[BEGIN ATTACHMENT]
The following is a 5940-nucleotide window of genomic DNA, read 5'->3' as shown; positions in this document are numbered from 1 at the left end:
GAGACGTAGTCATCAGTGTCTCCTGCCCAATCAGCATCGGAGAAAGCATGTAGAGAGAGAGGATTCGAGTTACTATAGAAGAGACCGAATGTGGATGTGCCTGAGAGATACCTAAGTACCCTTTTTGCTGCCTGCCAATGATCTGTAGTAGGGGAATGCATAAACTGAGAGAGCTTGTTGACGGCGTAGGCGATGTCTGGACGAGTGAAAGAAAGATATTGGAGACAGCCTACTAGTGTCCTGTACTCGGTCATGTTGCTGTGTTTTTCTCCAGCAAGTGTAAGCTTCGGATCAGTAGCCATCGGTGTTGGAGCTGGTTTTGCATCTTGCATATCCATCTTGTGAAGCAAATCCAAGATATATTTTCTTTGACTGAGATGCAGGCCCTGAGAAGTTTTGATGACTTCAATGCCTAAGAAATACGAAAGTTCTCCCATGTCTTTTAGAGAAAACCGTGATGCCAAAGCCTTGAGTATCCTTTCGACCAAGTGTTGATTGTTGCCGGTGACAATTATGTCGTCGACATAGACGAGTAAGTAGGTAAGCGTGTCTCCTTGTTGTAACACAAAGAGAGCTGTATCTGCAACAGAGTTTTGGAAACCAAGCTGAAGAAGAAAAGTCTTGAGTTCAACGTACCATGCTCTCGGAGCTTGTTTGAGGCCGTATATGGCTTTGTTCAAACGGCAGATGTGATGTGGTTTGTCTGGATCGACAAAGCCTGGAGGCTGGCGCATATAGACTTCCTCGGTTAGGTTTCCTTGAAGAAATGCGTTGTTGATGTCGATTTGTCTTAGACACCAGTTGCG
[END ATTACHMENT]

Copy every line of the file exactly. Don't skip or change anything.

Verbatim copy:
The following is a 5940-nucleotide window of genomic DNA, read 5'->3' as shown; positions in this document are numbered from 1 at the left end:
GAGACGTAGTCATCAGTGTCTCCTGCCCAATCAGCATCGGAGAAAGCATGTAGAGAGAGAGGATTCGAGTTACTATAGAAGAGACCGAATGTGGATGTGCCTGAGAGATACCTAAGTACCCTTTTTGCTGCCTGCCAATGATCTGTAGTAGGGGAATGCATAAACTGAGAGAGCTTGTTGACGGCGTAGGCGATGTCTGGACGAGTGAAAGAAAGATATTGGAGACAGCCTACTAGTGTCCTGTACTCGGTCATGTTGCTGTGTTTTTCTCCAGCAAGTGTAAGCTTCGGATCAGTAGCCATCGGTGTTGGAGCTGGTTTTGCATCTTGCATATCCATCTTGTGAAGCAAATCCAAGATATATTTTCTTTGACTGAGATGCAGGCCCTGAGAAGTTTTGATGACTTCAATGCCTAAGAAATACGAAAGTTCTCCCATGTCTTTTAGAGAAAACCGTGATGCCAAAGCCTTGAGTATCCTTTCGACCAAGTGTTGATTGTTGCCGGTGACAATTATGTCGTCGACATAGACGAGTAAGTAGGTAAGCGTGTCTCCTTGTTGTAACACAAAGAGAGCTGTATCTGCAACAGAGTTTTGGAAACCAAGCTGAAGAAGAAAAGTCTTGAGTTCAACGTACCATGCTCTCGGAGCTTGTTTGAGGCCGTATATGGCTTTGTTCAAACGGCAGATGTGATGTGGTTTGTCTGGATCGACAAAGCCTGGAGGCTGGCGCATATAGACTTCCTCGGTTAGGTTTCCTTGAAGAAATGCGTTGTTGATGTCGATTTGTCTTAGACACCAGTTGCG